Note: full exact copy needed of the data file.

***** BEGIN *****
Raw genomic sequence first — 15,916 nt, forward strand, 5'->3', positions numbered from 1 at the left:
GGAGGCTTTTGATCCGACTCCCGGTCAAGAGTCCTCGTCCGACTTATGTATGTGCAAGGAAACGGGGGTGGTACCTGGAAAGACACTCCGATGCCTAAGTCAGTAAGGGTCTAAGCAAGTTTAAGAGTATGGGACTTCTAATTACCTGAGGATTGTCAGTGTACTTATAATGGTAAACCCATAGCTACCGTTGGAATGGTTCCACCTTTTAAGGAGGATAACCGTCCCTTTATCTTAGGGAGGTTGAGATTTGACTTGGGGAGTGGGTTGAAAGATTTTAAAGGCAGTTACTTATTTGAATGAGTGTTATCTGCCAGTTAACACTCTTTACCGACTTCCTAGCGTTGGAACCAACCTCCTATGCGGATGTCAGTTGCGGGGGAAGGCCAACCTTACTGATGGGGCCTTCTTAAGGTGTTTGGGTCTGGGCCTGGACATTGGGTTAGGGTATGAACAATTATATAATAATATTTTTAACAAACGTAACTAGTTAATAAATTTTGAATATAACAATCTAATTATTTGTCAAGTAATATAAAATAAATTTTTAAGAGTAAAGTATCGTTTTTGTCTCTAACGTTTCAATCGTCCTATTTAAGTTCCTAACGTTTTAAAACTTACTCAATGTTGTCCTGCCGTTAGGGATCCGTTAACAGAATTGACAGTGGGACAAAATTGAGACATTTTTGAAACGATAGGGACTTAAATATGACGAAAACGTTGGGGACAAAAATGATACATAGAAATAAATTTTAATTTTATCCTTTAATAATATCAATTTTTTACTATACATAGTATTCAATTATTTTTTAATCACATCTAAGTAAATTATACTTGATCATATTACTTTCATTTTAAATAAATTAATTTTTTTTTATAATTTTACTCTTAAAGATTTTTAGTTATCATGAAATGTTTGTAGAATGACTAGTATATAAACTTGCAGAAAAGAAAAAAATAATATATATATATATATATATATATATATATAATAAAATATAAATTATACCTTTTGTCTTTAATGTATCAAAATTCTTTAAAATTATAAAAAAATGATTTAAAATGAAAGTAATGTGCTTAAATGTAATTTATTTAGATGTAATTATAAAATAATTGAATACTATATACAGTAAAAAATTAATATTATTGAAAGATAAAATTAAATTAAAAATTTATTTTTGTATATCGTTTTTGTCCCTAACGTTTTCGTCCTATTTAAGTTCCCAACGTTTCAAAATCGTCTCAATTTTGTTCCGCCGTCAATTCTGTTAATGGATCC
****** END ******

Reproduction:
Raw genomic sequence first — 15,916 nt, forward strand, 5'->3', positions numbered from 1 at the left:
GGAGGCTTTTGATCCGACTCCCGGTCAAGAGTCCTCGTCCGACTTATGTATGTGCAAGGAAACGGGGGTGGTACCTGGAAAGACACTCCGATGCCTAAGTCAGTAAGGGTCTAAGCAAGTTTAAGAGTATGGGACTTCTAATTACCTGAGGATTGTCAGTGTACTTATAATGGTAAACCCATAGCTACCGTTGGAATGGTTCCACCTTTTAAGGAGGATAACCGTCCCTTTATCTTAGGGAGGTTGAGATTTGACTTGGGGAGTGGGTTGAAAGATTTTAAAGGCAGTTACTTATTTGAATGAGTGTTATCTGCCAGTTAACACTCTTTACCGACTTCCTAGCGTTGGAACCAACCTCCTATGCGGATGTCAGTTGCGGGGGAAGGCCAACCTTACTGATGGGGCCTTCTTAAGGTGTTTGGGTCTGGGCCTGGACATTGGGTTAGGGTATGAACAATTATATAATAATATTTTTAACAAACGTAACTAGTTAATAAATTTTGAATATAACAATCTAATTATTTGTCAAGTAATATAAAATAAATTTTTAAGAGTAAAGTATCGTTTTTGTCTCTAACGTTTCAATCGTCCTATTTAAGTTCCTAACGTTTTAAAACTTACTCAATGTTGTCCTGCCGTTAGGGATCCGTTAACAGAATTGACAGTGGGACAAAATTGAGACATTTTTGAAACGATAGGGACTTAAATATGACGAAAACGTTGGGGACAAAAATGATACATAGAAATAAATTTTAATTTTATCCTTTAATAATATCAATTTTTTACTATACATAGTATTCAATTATTTTTTAATCACATCTAAGTAAATTATACTTGATCATATTACTTTCATTTTAAATAAATTAATTTTTTTTTATAATTTTACTCTTAAAGATTTTTAGTTATCATGAAATGTTTGTAGAATGACTAGTATATAAACTTGCAGAAAAGAAAAAAATAATATATATATATATATATATATATATATATAATAAAATATAAATTATACCTTTTGTCTTTAATGTATCAAAATTCTTTAAAATTATAAAAAAATGATTTAAAATGAAAGTAATGTGCTTAAATGTAATTTATTTAGATGTAATTATAAAATAATTGAATACTATATACAGTAAAAAATTAATATTATTGAAAGATAAAATTAAATTAAAAATTTATTTTTGTATATCGTTTTTGTCCCTAACGTTTTCGTCCTATTTAAGTTCCCAACGTTTCAAAATCGTCTCAATTTTGTTCCGCCGTCAATTCTGTTAATGGATCC